38746485

Title: Becoming
Author: Michelle Obama
Publisher: Crown, 2018. 426 pages
Source: Hardback given me by a friend

Publisher's Blurb:


An intimate, powerful, and inspiring memoir by the former First Lady of the United States.

In a life filled with meaning and accomplishment, Michelle Obama has emerged as one of the most iconic and compelling women of our era. As First Lady of the United States of America—the first African American to serve in that role—she helped create the most welcoming and inclusive White House in history, while also establishing herself as a powerful advocate for women and girls in the U.S. and around the world, dramatically changing the ways that families pursue healthier and more active lives, and standing with her husband as he led America through some of its most harrowing moments. Along the way, she showed us a few dance moves, crushed Carpool Karaoke, and raised two down-to-earth daughters under an unforgiving media glare.

In her memoir, a work of deep reflection and mesmerizing storytelling, Michelle Obama invites readers into her world, chronicling the experiences that have shaped her—from her childhood on the South Side of Chicago to her years as an executive balancing the demands of motherhood and work, to her time spent at the world’s most famous address. With unerring honesty and lively wit, she describes her triumphs and her disappointments, both public and private, telling her full story as she has lived it—in her own words and on her own terms. Warm, wise, and revelatory, Becoming is the deeply personal reckoning of a woman of soul and substance who has steadily defied expectations—and whose story inspires us to do the same.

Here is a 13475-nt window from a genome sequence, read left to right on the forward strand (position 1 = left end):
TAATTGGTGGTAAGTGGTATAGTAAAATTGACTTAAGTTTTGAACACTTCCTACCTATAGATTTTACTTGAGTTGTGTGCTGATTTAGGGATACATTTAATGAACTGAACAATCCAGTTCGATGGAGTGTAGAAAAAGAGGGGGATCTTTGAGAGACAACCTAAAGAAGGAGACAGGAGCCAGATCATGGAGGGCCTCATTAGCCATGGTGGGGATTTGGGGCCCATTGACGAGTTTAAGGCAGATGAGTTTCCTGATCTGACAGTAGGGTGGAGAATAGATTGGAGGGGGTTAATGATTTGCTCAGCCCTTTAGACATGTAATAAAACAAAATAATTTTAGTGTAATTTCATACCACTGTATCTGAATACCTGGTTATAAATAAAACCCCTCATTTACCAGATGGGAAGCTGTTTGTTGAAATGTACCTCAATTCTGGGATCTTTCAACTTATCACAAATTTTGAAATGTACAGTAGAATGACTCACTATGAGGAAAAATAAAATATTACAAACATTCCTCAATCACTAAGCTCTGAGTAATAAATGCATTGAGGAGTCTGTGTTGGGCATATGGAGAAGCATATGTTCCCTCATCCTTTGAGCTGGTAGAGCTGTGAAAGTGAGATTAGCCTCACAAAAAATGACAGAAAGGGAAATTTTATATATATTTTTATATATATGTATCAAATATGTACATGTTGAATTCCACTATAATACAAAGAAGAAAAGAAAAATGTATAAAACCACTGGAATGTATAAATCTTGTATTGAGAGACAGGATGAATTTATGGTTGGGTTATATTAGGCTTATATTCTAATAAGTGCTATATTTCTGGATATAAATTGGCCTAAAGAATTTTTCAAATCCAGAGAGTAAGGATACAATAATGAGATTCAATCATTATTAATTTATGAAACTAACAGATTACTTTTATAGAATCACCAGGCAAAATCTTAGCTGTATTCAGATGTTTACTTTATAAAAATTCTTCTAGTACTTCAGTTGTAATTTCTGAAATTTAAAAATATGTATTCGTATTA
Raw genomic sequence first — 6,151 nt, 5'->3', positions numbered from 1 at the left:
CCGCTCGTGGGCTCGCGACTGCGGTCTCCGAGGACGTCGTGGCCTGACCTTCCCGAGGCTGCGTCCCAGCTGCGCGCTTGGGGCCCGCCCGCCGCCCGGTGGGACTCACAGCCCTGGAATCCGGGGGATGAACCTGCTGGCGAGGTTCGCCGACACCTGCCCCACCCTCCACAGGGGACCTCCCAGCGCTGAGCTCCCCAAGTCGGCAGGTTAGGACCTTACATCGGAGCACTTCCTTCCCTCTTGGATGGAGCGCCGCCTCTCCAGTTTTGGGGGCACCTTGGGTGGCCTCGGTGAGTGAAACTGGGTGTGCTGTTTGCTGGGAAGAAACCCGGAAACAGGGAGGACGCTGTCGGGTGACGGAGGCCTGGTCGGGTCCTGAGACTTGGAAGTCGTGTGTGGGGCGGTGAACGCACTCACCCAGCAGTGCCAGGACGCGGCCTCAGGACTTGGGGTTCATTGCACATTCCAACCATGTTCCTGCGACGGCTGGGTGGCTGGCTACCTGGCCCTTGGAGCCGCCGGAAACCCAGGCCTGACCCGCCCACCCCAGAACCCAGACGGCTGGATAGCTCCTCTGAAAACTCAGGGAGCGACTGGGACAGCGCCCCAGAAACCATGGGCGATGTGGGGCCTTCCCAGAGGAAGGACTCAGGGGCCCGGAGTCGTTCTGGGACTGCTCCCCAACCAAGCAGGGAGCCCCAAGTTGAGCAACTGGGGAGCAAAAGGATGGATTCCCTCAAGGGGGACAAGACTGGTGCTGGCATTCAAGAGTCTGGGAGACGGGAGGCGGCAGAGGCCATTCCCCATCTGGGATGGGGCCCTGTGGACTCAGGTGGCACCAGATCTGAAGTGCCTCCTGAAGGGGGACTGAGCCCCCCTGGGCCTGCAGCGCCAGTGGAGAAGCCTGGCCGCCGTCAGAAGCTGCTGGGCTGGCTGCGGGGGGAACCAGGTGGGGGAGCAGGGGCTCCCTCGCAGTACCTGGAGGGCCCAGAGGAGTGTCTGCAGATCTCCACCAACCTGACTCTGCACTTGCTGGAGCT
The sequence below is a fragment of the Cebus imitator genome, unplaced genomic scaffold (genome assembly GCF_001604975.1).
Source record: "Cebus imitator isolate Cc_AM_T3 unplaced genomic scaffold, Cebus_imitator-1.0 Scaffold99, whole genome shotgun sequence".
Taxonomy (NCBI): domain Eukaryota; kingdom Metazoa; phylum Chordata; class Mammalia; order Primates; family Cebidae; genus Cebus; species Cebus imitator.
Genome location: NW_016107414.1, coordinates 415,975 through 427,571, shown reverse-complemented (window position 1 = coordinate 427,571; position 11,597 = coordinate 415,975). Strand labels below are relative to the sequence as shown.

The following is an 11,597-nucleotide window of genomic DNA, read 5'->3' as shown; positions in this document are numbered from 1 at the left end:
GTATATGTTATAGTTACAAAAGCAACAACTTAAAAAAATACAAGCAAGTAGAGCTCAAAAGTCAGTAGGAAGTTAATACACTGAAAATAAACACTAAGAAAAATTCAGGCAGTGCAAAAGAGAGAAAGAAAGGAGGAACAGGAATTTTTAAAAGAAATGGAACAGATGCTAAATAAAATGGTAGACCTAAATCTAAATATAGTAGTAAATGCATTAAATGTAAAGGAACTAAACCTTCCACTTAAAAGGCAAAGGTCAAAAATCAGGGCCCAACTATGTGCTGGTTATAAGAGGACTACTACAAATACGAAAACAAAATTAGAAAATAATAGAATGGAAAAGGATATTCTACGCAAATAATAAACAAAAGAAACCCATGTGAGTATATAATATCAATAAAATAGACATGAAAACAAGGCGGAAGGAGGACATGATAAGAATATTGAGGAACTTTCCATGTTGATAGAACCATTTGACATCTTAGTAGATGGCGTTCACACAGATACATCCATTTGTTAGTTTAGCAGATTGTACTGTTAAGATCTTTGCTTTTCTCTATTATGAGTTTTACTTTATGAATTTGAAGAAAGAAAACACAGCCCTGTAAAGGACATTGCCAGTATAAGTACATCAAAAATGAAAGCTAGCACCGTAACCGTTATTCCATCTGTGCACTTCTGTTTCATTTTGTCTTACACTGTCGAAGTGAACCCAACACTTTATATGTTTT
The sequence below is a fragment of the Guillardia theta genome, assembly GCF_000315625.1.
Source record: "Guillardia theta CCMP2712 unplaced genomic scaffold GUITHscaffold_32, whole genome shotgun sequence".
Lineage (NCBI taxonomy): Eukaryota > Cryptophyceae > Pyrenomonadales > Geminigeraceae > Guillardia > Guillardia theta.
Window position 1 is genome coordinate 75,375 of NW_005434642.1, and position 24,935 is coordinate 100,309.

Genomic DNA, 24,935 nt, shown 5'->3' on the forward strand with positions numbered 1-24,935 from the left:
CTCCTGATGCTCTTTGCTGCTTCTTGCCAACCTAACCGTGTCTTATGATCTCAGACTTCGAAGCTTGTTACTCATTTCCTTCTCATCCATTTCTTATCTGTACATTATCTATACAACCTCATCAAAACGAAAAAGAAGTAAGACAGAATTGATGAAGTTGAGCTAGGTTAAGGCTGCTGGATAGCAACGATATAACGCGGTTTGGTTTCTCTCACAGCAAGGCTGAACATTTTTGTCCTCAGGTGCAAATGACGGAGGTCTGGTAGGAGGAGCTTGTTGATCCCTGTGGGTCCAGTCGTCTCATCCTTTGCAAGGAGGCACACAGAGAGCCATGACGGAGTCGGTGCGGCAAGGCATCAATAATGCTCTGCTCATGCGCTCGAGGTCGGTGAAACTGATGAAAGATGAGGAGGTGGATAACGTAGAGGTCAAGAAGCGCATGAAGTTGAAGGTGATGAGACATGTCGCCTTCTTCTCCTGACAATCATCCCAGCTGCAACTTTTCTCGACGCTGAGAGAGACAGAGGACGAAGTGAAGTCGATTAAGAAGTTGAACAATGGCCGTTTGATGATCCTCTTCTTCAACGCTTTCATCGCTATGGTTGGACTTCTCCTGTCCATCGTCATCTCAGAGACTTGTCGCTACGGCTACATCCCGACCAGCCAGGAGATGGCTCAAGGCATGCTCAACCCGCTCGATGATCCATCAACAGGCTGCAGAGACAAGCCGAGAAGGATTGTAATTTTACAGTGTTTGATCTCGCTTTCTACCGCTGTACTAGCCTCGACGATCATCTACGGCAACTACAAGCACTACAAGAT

My Review: 
I have to admit to being a little intimidated about reviewing a book as big as this. Still, I read it, and I have my opinions and reactions. That's what I'm going to share.


Let's start by getting something out of the way: while very readable, even easy to read, I don't consider this a work of great literature. Of course, that's not what it's meant to be, but I needed to get that out of the way. The quality of the writing is more than competent, engaging, and almost entirely beside the point. Nor am I going to either make this about the politics or ignore the politics entirely. I was, and am, a fan of the Obama presidency, especially in contrast to what we have now. I also spent those 8 years admiring our good-looking, classy First Family, which is neither here nor there.

Michelle Obama hasn't written the book to talk about politics, either. In fact, she makes it very clear that she was not and is not a politician, which is a long way from saying that she's apolitical. She just spent her life before Barack believing that there were better ways to change the world than diving into the political system. That he felt rather differently is both obvious, and at the heart of her examination of her life and their marriage.